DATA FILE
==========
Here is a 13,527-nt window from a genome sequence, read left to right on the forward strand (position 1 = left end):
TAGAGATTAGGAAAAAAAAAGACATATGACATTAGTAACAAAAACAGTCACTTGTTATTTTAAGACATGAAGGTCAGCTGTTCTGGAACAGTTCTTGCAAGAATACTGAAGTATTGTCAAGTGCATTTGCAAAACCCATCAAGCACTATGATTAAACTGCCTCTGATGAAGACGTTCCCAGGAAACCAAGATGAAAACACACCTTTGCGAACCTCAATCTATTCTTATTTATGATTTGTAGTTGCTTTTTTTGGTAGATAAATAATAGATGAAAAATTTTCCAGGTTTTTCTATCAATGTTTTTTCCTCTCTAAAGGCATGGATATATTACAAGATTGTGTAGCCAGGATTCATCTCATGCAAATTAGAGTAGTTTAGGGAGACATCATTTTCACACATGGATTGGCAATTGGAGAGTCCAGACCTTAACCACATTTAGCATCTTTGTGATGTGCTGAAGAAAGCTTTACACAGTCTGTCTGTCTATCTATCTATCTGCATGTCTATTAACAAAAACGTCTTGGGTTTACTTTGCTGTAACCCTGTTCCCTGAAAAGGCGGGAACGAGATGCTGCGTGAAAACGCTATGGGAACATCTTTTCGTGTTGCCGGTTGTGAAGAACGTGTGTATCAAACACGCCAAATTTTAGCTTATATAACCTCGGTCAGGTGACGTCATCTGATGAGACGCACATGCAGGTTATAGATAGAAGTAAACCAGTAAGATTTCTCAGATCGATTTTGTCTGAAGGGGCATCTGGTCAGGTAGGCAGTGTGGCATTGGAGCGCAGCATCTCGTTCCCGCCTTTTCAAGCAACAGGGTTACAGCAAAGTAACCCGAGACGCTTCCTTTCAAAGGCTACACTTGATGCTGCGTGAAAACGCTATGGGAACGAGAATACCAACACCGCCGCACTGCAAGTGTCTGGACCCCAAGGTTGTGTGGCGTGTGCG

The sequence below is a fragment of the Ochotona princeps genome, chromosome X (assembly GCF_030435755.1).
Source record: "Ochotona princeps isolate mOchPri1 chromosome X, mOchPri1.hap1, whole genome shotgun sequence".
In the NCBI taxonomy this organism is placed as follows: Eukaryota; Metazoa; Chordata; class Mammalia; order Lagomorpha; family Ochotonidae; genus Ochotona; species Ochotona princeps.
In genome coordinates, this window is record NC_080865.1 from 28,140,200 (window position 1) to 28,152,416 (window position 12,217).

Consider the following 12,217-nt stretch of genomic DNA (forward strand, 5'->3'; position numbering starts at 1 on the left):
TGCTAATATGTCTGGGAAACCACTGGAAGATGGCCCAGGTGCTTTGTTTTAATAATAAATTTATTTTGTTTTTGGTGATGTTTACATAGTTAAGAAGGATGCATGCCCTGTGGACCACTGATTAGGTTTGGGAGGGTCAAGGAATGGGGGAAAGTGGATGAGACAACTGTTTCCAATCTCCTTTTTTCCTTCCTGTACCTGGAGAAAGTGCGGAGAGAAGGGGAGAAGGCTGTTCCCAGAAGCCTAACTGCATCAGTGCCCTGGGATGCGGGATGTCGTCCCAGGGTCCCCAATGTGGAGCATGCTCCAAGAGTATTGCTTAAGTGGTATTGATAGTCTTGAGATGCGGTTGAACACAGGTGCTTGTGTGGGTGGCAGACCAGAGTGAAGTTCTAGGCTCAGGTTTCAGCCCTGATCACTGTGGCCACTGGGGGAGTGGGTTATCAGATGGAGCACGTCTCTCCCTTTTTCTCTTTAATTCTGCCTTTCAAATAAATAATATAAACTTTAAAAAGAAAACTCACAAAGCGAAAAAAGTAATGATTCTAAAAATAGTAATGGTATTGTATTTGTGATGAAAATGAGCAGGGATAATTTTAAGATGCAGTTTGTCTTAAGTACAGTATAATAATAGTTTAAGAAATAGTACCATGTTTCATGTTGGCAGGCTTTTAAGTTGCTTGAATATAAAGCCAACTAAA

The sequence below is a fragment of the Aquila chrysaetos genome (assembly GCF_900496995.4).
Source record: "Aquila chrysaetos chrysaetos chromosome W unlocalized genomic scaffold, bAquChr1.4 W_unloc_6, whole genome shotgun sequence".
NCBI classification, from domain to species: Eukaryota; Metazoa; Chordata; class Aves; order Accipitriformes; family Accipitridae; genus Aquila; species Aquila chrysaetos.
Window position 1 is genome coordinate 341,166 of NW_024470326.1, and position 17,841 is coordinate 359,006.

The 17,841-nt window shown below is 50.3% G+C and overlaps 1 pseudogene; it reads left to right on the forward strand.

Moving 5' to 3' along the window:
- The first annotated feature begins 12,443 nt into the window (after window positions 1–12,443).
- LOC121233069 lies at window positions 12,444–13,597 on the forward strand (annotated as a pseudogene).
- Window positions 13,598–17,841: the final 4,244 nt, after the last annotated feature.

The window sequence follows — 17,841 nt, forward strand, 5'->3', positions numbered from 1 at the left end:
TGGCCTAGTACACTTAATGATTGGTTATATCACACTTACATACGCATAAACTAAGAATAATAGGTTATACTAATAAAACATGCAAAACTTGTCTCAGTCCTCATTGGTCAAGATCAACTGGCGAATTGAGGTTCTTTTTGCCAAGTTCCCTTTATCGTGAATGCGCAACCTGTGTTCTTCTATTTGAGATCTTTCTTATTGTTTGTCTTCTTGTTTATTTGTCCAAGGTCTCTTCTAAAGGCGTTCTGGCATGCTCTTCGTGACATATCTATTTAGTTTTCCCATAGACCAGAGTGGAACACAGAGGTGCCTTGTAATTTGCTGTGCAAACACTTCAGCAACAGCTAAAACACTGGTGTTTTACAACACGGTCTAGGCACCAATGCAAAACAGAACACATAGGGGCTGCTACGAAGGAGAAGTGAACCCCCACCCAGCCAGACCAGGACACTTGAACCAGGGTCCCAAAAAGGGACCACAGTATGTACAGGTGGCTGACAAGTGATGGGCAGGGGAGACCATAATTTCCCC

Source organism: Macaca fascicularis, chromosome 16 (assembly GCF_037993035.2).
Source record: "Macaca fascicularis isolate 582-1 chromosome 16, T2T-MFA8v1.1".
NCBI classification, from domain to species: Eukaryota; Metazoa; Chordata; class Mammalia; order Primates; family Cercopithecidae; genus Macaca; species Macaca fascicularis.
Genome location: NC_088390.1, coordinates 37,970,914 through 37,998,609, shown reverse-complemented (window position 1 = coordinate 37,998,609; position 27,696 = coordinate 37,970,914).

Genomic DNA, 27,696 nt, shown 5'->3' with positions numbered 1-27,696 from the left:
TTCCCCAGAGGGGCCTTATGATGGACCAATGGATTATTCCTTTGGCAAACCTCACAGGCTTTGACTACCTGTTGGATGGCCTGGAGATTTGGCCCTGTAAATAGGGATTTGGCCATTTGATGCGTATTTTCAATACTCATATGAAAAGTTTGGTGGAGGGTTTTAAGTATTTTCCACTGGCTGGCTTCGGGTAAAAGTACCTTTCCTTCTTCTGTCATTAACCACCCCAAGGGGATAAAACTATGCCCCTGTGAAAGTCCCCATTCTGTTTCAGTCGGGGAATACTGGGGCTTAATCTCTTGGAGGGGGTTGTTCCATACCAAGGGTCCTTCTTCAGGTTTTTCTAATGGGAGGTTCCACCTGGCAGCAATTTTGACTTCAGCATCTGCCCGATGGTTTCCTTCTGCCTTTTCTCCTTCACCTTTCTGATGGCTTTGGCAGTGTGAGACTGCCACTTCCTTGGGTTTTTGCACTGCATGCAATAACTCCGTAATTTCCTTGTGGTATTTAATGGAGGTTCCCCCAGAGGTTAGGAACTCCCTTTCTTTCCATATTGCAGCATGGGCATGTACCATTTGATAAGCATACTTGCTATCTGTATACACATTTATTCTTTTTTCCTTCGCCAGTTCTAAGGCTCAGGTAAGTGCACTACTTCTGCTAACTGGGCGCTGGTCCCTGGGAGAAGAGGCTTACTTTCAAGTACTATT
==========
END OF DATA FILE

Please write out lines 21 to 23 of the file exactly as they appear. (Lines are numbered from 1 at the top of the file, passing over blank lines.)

Source record: "Macaca fascicularis isolate 582-1 chromosome 16, T2T-MFA8v1.1".
NCBI classification, from domain to species: Eukaryota; Metazoa; Chordata; class Mammalia; order Primates; family Cercopithecidae; genus Macaca; species Macaca fascicularis.
Genome location: NC_088390.1, coordinates 37,970,914 through 37,998,609, shown reverse-complemented (window position 1 = coordinate 37,998,609; position 27,696 = coordinate 37,970,914).